Superdry chief executive julian dunkerton bought 1.57m-worth of the companys shares after it released its annual results, in which the premium clothing retailers losses fell further as a result of the coronavirus pandemic.

The chief executive, along with a handful of directors, took advantage of the relaxation of share purchase restrictions after the results were published. superdry directors have been locked in a close period since the end of april, which prohibits directors from taking advantage of inside information to buy or sell shares. in may, the company opted to delay the planned release of its results in july in response to the coronavirus pandemic. this left management unable to purchase superdry shares for around five months.

The companys results revealed that its pre-tax losses had deepened to 167m, from 89m last year. revenues fell by nearly a fifth to 704m, which the company attributed to the pandemic, along with a planned move away from persistent discounting.

While superdry has made efforts to reduce the amount of promotional activity it does since mr dunkertons return last year, the pandemic has forced it to discount more clothing in a bid to clear excess stock. the results coincided with the launch of its new autumn and winter collection, which is the first collection overseen by the chief executive since his comeback.

Mr dunkerton was joined by chairman peter williams and audit committee chairman alastair miller in picking up superdry shares. mr williams and mr miller acquired 72,046 and 27,112 in stock, respectively.

Peel hunt forecasts 2021 adjusted pre-tax losses and losses per share of 25.8m and 25.2p, respectively, before returning to profits and earnings per share of 22m and 21.5p in 2022.

Building materials distributor sig was already having a tough time before covid-19 arrived, battling to overcome nearly a decade of contraction. but amid the pandemics disruption to construction activity, the groups sales fell by almost a quarter year on year in the six months to june 30, to 840m.

The drop in sales particularly from higher-margin roof merchanting translated to an underlying pre-tax loss of 54m, down from a 17m profit a year earlier. on the back of a 43m goodwill impairment to reflect the impact of covid-19, the statutory pre-tax loss was more severe at 125m.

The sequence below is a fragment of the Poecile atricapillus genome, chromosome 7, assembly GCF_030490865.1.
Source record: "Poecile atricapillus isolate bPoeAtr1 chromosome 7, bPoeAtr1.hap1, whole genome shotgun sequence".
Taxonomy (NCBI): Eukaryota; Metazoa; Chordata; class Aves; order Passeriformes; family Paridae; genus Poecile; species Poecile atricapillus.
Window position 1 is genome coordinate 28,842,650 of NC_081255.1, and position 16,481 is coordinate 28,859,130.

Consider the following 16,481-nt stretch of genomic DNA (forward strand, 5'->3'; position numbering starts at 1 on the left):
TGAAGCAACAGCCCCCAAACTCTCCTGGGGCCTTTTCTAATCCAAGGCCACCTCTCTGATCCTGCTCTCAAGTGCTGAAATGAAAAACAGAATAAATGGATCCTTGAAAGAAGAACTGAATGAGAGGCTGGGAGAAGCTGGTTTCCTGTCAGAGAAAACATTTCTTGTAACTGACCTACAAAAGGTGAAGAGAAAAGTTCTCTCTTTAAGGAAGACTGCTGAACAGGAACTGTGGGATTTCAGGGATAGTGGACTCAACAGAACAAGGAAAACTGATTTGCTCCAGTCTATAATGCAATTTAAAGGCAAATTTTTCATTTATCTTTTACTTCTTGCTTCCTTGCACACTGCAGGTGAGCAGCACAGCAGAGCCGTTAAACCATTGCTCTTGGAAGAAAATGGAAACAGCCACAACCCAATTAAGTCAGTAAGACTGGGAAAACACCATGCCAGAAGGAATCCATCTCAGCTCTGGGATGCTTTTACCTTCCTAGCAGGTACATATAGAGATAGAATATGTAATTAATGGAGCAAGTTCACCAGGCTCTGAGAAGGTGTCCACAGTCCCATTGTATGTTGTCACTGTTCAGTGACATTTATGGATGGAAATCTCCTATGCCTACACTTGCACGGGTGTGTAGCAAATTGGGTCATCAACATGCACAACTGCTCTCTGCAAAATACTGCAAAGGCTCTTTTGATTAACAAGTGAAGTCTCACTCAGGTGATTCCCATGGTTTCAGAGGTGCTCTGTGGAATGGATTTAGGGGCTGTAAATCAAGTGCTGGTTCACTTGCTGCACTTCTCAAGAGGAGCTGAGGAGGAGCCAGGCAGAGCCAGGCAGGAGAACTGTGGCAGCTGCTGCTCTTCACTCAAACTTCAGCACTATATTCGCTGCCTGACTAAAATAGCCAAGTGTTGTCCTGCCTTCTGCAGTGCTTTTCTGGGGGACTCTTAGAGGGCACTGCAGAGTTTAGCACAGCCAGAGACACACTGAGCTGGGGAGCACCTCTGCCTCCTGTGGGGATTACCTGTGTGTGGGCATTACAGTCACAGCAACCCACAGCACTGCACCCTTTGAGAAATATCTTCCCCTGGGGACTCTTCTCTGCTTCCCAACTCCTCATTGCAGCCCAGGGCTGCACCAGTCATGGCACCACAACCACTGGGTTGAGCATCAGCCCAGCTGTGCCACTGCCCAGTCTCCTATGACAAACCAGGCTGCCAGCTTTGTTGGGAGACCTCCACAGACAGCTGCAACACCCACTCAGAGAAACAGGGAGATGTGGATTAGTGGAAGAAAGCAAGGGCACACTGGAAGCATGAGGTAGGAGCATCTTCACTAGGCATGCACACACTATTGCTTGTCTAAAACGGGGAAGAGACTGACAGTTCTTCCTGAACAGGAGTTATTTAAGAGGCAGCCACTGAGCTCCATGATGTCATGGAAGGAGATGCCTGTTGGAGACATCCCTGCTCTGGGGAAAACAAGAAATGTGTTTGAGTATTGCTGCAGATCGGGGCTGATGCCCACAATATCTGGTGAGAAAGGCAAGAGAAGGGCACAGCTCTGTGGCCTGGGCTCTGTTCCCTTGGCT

The balance sheet is looking more positive thanks to the 165m secured via an equity raise in july. this included an 83m investment from us private equity giant clayton, dubilier and rice, which is now sigs largest shareholder. together with the proceeds from selling its air handling business, this has pushed sig into a 29m net cash position, excluding lease liabilities.

With trading during lockdown being better than expected, the group believes that full-year sales will be higher than previously thought it had guided in may that revenue would fall by about 500m versus 2019. sales in july and august were still down compared with a year earlier, but have been described as encouraging. sig expects the second half to remain lossmaking, albeit at a lower rate.

Shortly after these half-year numbers were unveiled, chief executive steven francis purchased almost 320,000 shares in aggregate worth 75,000. while that may not be the largest directors deal weve ever seen, it is nonetheless a sign of confidence from the person tasked with turning sig around. mr francis took the helm in february with an initial contract running until the end of the year, although the appointment has since been made permanent. his tenure has not been without controversy in july, more than two-fifths of shareholders voted against handing him a 375,000 bonus after less than four months in the job.